Brain malformations involving the corpus callosum are common in children with developmental disabilities. We identified DCC mutations in four families and five sporadic individuals with isolated agenesis of the corpus callosum (ACC) without intellectual disability. DCC mutations result in variable dominant phenotypes with decreased penetrance, including mirror movements and ACC associated with a favorable developmental prognosis. Possible phenotypic modifiers include the type and location of mutation and the sex of the individual.
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Protein Data Bank
We thank the studied families and the Lefroy family for their participation in and support of this study. We thank the DNA and cell bank of the ICM (Paris, France) for DNA extraction, Sinead Eyre (QBI) for study coordination and M. Kean (RCH) and M. Seal (MCRI) for assistance with MRI protocols and scanning. This work was funded in part by National Health and Medical Research Council (NHMRC) Australia Project grants (GNT1059666, GNT631466, GNT1064174, GNT1048849, GNT1104455 and GNT1064174), the Agence Nationale de la Recherche (ANR Blanc CILAXCAL, ANR Blanc HARTaGeNe), Assistance Publique des Hôpitaux de Paris (APHP), the 'Programme Hospitalier de Recherche Clinique' (PHRC) ACCREM, and the 'Investissements d'Avenir' programs ANR-10-IAIHU-06 (IHU-A-ICM), ANR-10-LABX-0030-INRT and ANR-10-IDEX-0002-02. A.P.L.M. and L.R.M. are supported by an Australian Postgraduate Award, T.J.E. is supported by a University of Queensland Research Scholarship, and A.P. is supported by a QBI PhD scholarship. S.H. and A.Q. are respectively supported by a master's and a doctoral grant from the Fondation pour la Recherche Médicale (FRM). M.B. is supported by an NHMRC Senior Research Fellowship and an NHMRC Program Grant (GNT1054618). E.H.S. is supported by a grant from the NIH (2R01NS058721), and R.J.L. is supported by a Melbourne Children's Clinician Scientist Fellowship. L.J.R. is supported by an NMHRC Principal Research Fellowship, and P.J.L. is supported by an NHMRC Career Development Fellowship (GNT1032364). C.D. and C.N. are supported as members of the Bio-Psy Labex. This work was supported in part by the Victorian Government's Operational Infrastructure Support Program and Australian Government NHMRC IRIISS.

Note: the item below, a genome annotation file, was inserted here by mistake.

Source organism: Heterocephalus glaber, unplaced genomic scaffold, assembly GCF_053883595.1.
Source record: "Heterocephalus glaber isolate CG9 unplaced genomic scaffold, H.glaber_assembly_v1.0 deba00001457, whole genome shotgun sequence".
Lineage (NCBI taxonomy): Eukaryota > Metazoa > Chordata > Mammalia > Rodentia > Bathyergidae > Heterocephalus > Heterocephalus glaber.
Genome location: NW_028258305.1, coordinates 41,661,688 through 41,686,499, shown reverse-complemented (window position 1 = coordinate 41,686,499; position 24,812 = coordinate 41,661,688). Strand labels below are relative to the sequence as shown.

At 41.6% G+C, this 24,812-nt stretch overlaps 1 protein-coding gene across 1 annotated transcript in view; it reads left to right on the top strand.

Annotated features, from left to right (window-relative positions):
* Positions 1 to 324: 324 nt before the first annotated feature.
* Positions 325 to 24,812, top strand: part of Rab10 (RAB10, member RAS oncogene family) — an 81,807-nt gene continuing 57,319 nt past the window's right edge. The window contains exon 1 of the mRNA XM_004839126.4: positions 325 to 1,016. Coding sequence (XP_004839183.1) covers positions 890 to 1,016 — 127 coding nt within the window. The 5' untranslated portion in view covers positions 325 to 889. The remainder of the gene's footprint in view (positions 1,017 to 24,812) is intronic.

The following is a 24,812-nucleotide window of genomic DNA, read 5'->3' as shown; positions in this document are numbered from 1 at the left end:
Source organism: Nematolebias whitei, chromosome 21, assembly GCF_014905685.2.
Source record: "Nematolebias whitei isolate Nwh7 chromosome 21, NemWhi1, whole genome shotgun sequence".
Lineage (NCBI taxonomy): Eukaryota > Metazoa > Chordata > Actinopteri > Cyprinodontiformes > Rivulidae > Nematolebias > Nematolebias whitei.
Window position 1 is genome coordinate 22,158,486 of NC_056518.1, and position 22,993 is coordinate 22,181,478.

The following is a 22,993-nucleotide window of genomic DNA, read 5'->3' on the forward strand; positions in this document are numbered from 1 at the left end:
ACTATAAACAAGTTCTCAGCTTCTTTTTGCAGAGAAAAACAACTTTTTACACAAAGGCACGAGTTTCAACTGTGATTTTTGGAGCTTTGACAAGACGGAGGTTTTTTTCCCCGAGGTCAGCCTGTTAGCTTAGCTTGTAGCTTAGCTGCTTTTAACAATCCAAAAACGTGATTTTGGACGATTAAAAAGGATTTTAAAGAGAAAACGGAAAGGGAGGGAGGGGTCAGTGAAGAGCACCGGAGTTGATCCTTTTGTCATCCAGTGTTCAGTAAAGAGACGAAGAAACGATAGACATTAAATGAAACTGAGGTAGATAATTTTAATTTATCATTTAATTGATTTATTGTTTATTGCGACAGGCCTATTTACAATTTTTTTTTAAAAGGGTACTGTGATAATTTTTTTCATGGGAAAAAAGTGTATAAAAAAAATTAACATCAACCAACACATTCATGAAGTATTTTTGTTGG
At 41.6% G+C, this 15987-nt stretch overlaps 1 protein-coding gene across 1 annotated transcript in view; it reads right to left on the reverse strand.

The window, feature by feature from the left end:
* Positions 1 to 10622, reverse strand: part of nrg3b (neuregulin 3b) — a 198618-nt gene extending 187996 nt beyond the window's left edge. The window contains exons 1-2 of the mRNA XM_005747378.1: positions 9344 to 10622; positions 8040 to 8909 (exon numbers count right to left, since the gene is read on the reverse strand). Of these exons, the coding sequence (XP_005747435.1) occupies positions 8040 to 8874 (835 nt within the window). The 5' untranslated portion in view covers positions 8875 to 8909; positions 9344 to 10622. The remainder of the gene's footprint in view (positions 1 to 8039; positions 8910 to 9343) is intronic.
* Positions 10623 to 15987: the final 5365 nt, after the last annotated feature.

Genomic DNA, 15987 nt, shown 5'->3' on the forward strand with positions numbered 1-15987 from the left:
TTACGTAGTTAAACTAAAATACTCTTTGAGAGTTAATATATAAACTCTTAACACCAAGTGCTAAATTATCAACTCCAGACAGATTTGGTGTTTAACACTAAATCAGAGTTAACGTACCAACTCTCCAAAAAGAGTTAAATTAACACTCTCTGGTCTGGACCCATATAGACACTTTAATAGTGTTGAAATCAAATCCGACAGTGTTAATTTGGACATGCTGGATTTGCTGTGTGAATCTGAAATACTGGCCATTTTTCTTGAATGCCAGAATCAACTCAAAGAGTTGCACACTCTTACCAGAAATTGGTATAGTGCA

Integrated supplementary information
Supplementary Figures 1–12 and Supplementary Tables 1–7